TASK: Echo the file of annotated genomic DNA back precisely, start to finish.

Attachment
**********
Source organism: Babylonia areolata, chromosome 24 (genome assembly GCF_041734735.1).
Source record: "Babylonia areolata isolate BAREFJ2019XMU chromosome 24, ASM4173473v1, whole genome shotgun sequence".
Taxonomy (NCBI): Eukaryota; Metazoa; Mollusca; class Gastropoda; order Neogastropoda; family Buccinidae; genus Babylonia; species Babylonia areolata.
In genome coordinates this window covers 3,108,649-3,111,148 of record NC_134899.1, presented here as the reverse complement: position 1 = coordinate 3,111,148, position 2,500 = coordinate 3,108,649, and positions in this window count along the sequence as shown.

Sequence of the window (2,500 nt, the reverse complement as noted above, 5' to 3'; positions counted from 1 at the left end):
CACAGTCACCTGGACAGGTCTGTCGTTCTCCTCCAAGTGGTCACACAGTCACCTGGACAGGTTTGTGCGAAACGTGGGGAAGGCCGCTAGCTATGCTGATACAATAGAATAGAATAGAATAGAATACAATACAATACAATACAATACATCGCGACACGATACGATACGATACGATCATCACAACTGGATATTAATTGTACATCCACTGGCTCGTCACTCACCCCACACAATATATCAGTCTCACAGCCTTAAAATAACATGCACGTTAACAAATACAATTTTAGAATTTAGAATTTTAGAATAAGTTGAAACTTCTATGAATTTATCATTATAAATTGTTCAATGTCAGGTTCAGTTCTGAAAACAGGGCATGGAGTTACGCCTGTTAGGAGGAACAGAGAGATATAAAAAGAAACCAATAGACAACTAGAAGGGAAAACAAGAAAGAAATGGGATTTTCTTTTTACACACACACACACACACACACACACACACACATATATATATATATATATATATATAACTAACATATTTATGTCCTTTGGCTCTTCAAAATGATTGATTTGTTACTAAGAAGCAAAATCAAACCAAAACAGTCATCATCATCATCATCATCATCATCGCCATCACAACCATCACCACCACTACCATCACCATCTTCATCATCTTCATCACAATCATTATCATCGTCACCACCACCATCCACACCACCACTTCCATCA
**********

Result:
Source organism: Babylonia areolata, chromosome 24 (genome assembly GCF_041734735.1).
Source record: "Babylonia areolata isolate BAREFJ2019XMU chromosome 24, ASM4173473v1, whole genome shotgun sequence".
Taxonomy (NCBI): Eukaryota; Metazoa; Mollusca; class Gastropoda; order Neogastropoda; family Buccinidae; genus Babylonia; species Babylonia areolata.
In genome coordinates this window covers 3,108,649-3,111,148 of record NC_134899.1, presented here as the reverse complement: position 1 = coordinate 3,111,148, position 2,500 = coordinate 3,108,649, and positions in this window count along the sequence as shown.

Sequence of the window (2,500 nt, the reverse complement as noted above, 5' to 3'; positions counted from 1 at the left end):
CACAGTCACCTGGACAGGTCTGTCGTTCTCCTCCAAGTGGTCACACAGTCACCTGGACAGGTTTGTGCGAAACGTGGGGAAGGCCGCTAGCTATGCTGATACAATAGAATAGAATAGAATAGAATACAATACAATACAATACAATACATCGCGACACGATACGATACGATACGATCATCACAACTGGATATTAATTGTACATCCACTGGCTCGTCACTCACCCCACACAATATATCAGTCTCACAGCCTTAAAATAACATGCACGTTAACAAATACAATTTTAGAATTTAGAATTTTAGAATAAGTTGAAACTTCTATGAATTTATCATTATAAATTGTTCAATGTCAGGTTCAGTTCTGAAAACAGGGCATGGAGTTACGCCTGTTAGGAGGAACAGAGAGATATAAAAAGAAACCAATAGACAACTAGAAGGGAAAACAAGAAAGAAATGGGATTTTCTTTTTACACACACACACACACACACACACACACACACATATATATATATATATATATATATAACTAACATATTTATGTCCTTTGGCTCTTCAAAATGATTGATTTGTTACTAAGAAGCAAAATCAAACCAAAACAGTCATCATCATCATCATCATCATCATCGCCATCACAACCATCACCACCACTACCATCACCATCTTCATCATCTTCATCACAATCATTATCATCGTCACCACCACCATCCACACCACCACTTCCATCA